Coroner never got as much attention as they should have back in the day when thrash metal was on the rise. Well, at least not in the U.S.
The Swiss trio put out some great music, combining the influence of classical, jazz and avant-garde music with the aggression of metal, putting out a complex strain of music that you could say was progressive for the time.
Of course, complexity can be a problem when it comes to amassing wide appeal, as we’ve seen with many bands.
On the most part, Coroner was able to balance the complexity with aggression, though, the thumb was still on the scale for complexity, which I think was a European thing.
Their second album Punishment for Decadence, released in 1988, shows these to conflicting elements. The musicianship is excellent and the composition is challenging, but sometimes you don’t feel a lot of raw emotion that was at the heart of thrash there.
On Punishment for Decadence, we see what is Coroner’s longtime line up, which lasted from 1985 to their disbandment in 1996, then again from their reformation in 2010 to 2014.
Vocals and bass guitar on Punishment for Decadence is Ron Broder (aka Ron Royce), whose vocals are usually a snarl, which is prominent in giving the band its aggressive sound. Tommy Vetterli (aka Tommy T. Baron) adds more aggression with his shredding guitars and being the driving force behind the song. Rounding things off is Marky Edelmann ( aka Marquis Marky) on drums.
When it comes to standout tracks, Punishment for Decadence has several.
One of those is “Absorbed” which follows a rather pointless 12-second long intro track at the beginning of the album. “Absorbed” is a song that’s in high gear from beginning to end, with fast, shredding guitars and steady double bass drumming. It’s fast pace with some crazy melodies and the band showcasing their technical proficiency, which is something they like to do throughout Punishment for Decadence.
“Masked Jackal,” the third track, showcases Coroner’s use of tone, providing not only the fury and speed of “Absorbed,” but adding an extra layer to that.
Coroner go for speed and technique throughout Punishment for Decadence. It usually works, with “Shadow of a Lost Dream” and “The New Breed” being pretty good, if standard, thrash metal tracks.
“Sudden Fall” is my favorite on the album. It actually has a bit of a mosh music in it with a pretty strong rhythm. The band also slows down the tempo for a really good solo. All of that makes “Sudden Fall” stand a head above the rest of the songs.
Coming close to “Sudden Fall” as a close second-best track is “Voyage to Eternity” which sees Coroner take on a near-epic sound that comes near to matching the title. It’s a pretty good combination of speed, melody and rhythm that’ll please most fans of 80s thrash.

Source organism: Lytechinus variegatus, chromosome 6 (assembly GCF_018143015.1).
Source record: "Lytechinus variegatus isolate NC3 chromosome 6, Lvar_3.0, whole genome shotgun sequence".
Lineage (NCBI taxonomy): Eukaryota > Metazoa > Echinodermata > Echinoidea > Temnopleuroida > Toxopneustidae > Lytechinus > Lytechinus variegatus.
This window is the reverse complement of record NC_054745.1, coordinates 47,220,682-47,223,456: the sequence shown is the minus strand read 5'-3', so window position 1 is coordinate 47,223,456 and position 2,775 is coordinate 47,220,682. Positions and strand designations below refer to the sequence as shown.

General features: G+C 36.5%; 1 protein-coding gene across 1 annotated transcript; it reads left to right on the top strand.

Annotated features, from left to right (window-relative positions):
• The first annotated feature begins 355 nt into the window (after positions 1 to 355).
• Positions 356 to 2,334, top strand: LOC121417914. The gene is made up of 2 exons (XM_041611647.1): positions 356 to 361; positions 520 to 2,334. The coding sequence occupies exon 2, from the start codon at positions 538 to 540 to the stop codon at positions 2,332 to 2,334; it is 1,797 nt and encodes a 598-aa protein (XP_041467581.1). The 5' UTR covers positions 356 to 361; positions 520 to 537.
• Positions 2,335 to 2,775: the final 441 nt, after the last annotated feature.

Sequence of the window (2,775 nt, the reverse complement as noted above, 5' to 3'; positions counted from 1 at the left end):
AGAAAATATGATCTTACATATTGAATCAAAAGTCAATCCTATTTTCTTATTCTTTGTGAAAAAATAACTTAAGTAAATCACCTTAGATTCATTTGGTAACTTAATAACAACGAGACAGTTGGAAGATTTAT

There are also a couple of low points on the album.
Of course, this being a European metal album, there’s going to be at least one instrumental song on the album. On Punishment for Decadence, it’s “Arc Lite.” It’s not bad, but it does come off as rather self-indulgent as many instrumentals do. The problem with “Arc-Lite” is that there’s not any climax, just some showy playing throughout.
They also close the album with a cover of “Purple Haze.” Yes, that “Purple Haze” by Jimi Hendrix. Why they chose to put this song on the album is beyond me. Like Metallica and a select few other bands, Jimi Hendrix is one of those artists whose work is better avoided when it comes to covering. Nothing in the minds of the listeners can match the original, which almost everyone that’s picked up a rock album is familiar with. It ends the album on a very amateurish note, which is kind of disappointing.
Just never put a Jimi Hendrix cover on your album. There’s no way you can ever make the song yours. Metallica covering Diamondhead and Anthrax covering Trust are examples of what sort of songs that should be covered, Coroner covering Jimi Hendrix is the opposite.
Punishment of Decadence is a pretty good album and worth a listen. Coroner does lean to the side of technicality and composition over emotion and rawness, so don’t expect anything that really punches you in the gut or makes you raise your fist and say “fuck yeah!”
Not that there’s anything wrong with their approach, it’s just not everyone’s taste. I’d recommend giving the album a listen, particularly a fan remaster by Shreddy Krueger, which is available on YouTube. His remaster sounds great compared to the original version, which suffered from that typical 80s metal production where the sound seemed kind of padded, dulling the sharper edge thrash metal is supposed to have.
Anyway, check it out. They’re one of the most popular European thrash bands of yesteryear and the album is a must hear for anyone interested in the sounds of heavy metal history.